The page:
"It was a pretty amazing turnaround," said Sherry Pontosky, now a 35-year-old neonatal nurse from northeastern Pennsylvania who, at her worst, was so drugged on antidepressants and antipsychotics that she said she lost a year of her life.
"I never feared death," she said. "Even in the teenage years, I muddled through life. If I stepped off a curb and bus hit me, it was all right. I just thought that was how everybody felt and how people existed."
For years, before psychotherapy saved her, medications offered little relief and prevented her from getting to the root of her self-destructive behavior.
"I felt I wasn't worthy of happiness," she said. "I didn't know what that was."
Each year, 500,000 Americans try to kill themselves, resulting in 30,000 to 40,000 deaths, according to the National Institute for Mental Health, but far many more are living "on the edge," in what two psychologists have now labeled the "subtle suicide zone."
They may abuse drugs or alcohol, engage in risky behavior or, like Pontosky, sabotage their chances at happiness. Most are too afraid actually to kill themselves, but would have no problem if they didn't wake up in the morning.
"It's not a formal diagnosis, it's a state of mind that can co-occur with other things," said clinical psychologist Michael A. Church, who has co-authored the new book, "Subtle Suicide: Our Silent Epidemic of Ambivalence About Living."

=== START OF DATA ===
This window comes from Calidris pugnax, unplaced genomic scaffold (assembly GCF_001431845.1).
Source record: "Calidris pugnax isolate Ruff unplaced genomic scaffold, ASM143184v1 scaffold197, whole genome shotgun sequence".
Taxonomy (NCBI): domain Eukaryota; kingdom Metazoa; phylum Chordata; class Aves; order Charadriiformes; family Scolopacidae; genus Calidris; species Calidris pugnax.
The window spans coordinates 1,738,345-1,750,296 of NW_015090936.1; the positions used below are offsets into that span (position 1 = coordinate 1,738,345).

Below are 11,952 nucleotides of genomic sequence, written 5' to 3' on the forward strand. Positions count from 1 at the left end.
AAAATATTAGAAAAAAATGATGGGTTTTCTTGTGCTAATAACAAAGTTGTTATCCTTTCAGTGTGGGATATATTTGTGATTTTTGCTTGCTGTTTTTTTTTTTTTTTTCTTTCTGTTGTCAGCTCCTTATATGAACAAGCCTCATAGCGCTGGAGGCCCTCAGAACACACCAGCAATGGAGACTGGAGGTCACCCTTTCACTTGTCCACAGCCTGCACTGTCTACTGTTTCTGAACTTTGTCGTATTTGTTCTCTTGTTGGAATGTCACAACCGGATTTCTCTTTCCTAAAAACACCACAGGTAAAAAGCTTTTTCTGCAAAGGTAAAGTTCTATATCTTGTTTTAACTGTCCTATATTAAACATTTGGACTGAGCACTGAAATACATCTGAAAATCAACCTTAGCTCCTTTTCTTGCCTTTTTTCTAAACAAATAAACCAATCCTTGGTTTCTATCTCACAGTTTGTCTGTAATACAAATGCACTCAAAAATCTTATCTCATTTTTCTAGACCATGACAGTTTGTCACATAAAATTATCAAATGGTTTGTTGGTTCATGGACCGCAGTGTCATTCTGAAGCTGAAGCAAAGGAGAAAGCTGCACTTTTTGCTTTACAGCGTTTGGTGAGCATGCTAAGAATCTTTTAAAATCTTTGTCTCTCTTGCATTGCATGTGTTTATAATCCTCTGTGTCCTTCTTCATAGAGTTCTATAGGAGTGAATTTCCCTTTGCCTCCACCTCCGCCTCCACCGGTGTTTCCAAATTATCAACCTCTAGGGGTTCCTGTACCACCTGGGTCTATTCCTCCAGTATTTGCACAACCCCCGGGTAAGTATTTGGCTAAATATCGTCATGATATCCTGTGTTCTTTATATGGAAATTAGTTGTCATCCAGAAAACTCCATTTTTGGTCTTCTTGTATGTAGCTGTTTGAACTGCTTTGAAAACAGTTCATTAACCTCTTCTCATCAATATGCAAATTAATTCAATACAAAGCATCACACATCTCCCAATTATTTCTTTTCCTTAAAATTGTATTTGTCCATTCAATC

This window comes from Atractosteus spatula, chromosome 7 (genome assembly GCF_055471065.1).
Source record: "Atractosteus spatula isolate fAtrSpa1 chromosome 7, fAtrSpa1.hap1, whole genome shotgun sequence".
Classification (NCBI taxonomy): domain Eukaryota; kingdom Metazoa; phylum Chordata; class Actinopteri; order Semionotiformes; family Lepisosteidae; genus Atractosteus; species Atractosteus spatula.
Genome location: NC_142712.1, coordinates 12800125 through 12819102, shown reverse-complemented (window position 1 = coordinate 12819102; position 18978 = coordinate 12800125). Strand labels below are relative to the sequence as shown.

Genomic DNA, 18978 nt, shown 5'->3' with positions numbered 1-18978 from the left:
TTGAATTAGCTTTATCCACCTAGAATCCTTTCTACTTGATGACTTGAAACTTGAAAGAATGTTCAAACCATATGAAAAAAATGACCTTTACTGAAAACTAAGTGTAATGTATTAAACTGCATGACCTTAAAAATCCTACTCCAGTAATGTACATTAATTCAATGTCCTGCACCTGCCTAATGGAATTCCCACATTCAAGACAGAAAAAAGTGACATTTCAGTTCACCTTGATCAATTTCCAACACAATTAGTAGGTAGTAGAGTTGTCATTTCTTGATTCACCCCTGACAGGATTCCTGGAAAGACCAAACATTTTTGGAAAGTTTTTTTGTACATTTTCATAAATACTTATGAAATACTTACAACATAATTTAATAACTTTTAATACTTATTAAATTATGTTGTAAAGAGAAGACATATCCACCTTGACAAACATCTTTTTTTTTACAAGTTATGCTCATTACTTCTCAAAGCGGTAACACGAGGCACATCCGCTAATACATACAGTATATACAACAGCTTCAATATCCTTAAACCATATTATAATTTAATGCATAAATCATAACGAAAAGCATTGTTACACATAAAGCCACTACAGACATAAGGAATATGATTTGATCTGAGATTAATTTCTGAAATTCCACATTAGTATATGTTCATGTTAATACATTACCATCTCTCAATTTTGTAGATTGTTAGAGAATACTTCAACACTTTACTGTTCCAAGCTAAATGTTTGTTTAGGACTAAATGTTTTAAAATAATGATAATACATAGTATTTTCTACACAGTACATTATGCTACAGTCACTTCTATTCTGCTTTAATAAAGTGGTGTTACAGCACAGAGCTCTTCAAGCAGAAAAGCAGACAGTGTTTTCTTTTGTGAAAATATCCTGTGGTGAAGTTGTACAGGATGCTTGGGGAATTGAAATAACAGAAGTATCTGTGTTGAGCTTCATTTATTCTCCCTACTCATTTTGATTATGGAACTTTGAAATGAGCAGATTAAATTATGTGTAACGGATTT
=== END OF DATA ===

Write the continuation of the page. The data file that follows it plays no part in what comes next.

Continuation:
"We think those numbers pale if we can measure subtle suicide," said Church. "We think it's a portal to overt suicide."
Church and his collaborator, research psychologist Charles I. Brooks, both of Pennsylvania's King's College, have developed the concept of subtle suicide, which is often misdiagnosed as bipolar or any number of other psychiatric disorders.
They have written the book for the average person and their families, but also as a "professional call to arms," said Church.
Together, they have developed a preliminary diagnostic questionnaire to help doctors and therapists better identify the characteristics of subtle suicide and work to end the cycle of self-anger and denial that typifies the behavior.
"Ultimately we want to measure it," said Brooks, a research psychologist.
"Why care about medications and psychotherapy if you don't care on a routine basis if you live or die," said Church. "Just to call it bipolar or alcoholism is to miss the point."
Emotional deprivation, sexual abuse and trauma in childhood can turn anger inward, according to the authors. Those with low self-esteem seem more vulnerable to subtle suicide.
Many stay in the subtle suicide zone for years, not killing themselves for fear of the act itself, of being sent to hell, botching the attempt or hurting loved ones. The key is that they avoid facing their real issues.
Often, the behavior begins in childhood. The book finds common threads in the self-destructive lives of celebrities Anna Nicole Smith, Marilyn Monroe, Evel Knievel and Jim Morrison: separation from parents or lack of empathy.
Some have "numbed" their pain since they were young.